If you're already sad and lonely, it's just like coming home.
2014-02-10 07:03:39 PM  
1 votes:
To play Devil's Advocate...
Posting fiction and poetry on places like DeviantArt is guaranteed to take a great deal of the wind out of any wannabe writer's sails.

Especially when you find out that in the culture of instant-gratification, no one gives two runny sheeyits about writing, when there's visual art to look at, and music to listen to. Trying to be a writer can set you up for the saddest and loneliest experiences of your life. :P
2014-02-10 06:50:29 PM  
1 votes:

Sudo_Make_Me_A_Sandwich: mephox: To be fair, he's right.

It's true. Really, until you've seen the slushpile of what is submitted to publishers, you can't believe it. 140 page long books that are a single run-on sentence. Books that are written in all caps. Hundreds of pages of racist screeds and books that people will swear up and down were written through them by Jesus or God or King Arthur.


As someone who once had the glamorous "job" of  shifting through story submissions for fanfiction to EquestriaDaily for around a year, I can tell you that this is so true. People, if you can call them that, don't do even the most basic of proofing before hitting send. Having *any* kid of gatekeeper, even self-important grammar nazis and opinionated jackasses who passed HS English, really helps take a pool of "literature" from "absolute shiat" to "maybe I can get the smell out of I scrub hard enough."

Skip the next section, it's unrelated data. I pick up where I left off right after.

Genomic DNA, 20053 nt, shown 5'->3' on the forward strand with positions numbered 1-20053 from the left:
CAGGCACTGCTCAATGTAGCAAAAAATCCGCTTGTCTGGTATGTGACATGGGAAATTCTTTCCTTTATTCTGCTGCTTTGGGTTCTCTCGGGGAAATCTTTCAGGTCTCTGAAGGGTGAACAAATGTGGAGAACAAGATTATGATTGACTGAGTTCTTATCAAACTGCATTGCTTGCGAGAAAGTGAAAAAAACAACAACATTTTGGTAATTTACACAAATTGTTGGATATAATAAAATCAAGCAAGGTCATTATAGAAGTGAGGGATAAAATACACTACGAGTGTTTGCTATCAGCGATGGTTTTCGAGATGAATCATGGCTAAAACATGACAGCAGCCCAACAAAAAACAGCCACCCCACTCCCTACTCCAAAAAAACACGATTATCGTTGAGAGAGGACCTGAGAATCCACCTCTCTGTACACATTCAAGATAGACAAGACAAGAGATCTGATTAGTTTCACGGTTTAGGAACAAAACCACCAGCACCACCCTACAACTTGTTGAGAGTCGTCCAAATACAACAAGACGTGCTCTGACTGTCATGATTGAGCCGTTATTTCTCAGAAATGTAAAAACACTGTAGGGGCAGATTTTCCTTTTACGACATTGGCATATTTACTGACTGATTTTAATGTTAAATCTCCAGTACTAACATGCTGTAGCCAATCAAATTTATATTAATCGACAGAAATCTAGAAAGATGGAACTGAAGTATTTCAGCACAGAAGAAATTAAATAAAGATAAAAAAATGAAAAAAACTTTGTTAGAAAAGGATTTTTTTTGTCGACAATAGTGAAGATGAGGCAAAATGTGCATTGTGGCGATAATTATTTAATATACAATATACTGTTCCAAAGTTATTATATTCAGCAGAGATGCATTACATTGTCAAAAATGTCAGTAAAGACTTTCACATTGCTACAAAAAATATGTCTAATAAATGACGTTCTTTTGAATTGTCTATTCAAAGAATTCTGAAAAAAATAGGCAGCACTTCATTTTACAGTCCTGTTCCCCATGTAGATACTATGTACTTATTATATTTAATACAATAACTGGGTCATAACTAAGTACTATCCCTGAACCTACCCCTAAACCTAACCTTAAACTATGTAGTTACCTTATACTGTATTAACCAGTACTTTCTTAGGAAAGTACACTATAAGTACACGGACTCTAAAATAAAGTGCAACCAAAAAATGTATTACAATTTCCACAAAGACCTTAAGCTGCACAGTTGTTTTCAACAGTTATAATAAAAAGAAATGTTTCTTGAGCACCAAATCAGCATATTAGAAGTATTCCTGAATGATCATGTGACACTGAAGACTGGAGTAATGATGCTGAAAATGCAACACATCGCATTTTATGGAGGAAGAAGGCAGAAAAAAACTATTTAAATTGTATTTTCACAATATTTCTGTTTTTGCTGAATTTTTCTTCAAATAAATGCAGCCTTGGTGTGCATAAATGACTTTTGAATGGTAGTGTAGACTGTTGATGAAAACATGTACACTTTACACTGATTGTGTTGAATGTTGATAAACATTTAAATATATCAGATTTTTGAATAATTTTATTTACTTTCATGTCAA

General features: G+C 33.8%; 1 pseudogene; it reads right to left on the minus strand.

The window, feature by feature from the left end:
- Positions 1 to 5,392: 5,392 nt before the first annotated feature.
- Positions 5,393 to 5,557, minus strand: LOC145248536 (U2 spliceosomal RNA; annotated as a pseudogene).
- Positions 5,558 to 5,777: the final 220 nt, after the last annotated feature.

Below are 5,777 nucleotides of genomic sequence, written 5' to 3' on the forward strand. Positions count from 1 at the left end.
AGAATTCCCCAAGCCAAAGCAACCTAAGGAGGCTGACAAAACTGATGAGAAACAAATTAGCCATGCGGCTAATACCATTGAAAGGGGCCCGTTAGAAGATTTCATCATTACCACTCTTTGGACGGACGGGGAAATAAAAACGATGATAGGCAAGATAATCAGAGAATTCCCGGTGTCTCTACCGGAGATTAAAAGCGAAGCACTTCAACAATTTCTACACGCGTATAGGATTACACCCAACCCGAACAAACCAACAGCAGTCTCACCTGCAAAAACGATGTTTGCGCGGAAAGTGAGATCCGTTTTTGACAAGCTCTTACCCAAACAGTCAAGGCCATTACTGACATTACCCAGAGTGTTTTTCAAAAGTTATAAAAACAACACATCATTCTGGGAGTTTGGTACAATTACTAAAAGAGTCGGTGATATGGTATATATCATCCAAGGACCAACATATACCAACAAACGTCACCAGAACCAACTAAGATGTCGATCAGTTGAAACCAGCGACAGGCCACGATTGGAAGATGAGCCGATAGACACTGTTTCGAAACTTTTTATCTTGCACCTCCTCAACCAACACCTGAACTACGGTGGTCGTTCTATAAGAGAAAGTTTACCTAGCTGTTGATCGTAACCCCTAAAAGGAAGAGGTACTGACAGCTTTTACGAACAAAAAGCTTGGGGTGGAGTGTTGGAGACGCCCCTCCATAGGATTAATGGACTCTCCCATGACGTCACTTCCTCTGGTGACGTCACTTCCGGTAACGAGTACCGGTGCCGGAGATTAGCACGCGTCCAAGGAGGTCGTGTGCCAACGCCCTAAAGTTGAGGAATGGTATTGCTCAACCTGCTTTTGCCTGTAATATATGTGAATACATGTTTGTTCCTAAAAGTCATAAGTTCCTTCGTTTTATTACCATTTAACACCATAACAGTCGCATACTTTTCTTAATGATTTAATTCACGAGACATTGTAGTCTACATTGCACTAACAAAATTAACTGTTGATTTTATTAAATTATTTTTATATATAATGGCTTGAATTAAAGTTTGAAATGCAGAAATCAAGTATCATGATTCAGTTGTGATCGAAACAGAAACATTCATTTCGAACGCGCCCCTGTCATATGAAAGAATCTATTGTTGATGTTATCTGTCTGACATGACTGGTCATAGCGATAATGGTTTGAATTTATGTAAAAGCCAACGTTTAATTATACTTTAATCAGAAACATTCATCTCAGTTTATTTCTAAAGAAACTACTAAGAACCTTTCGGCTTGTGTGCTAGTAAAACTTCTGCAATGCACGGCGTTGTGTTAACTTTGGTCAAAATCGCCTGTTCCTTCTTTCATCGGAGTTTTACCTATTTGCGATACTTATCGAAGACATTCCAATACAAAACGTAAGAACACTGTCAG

When there is a very low barrier to entry, you get the full force of Sturgeon's law compounded. Take a look at fanfiction.net or, god forbid, FimFiction and you can easily see that 99.9% of what people think is good enough to share with others is absolutely not worth the bits it took to upload. And it's not unique to fanfiction. You just almost never see original stuff that never makes the cut at the publisher.

As someone who's managed to sell  hardback prints (and make enough to have to fill out a schedule C this year) of his poor excuse for a story, I'm getting a kick out this.
2014-02-10 06:34:25 PM  
1 votes:
Failing to see your point, subby. The article is talking about how we should not accept the decline of quality in our books, not sure why that's a problem.
2014-02-10 06:31:05 PM  
1 votes:
Amazon's self-publishing will do to books what the easy availability of news and political blogs will do to journalism.

/ wait a minute...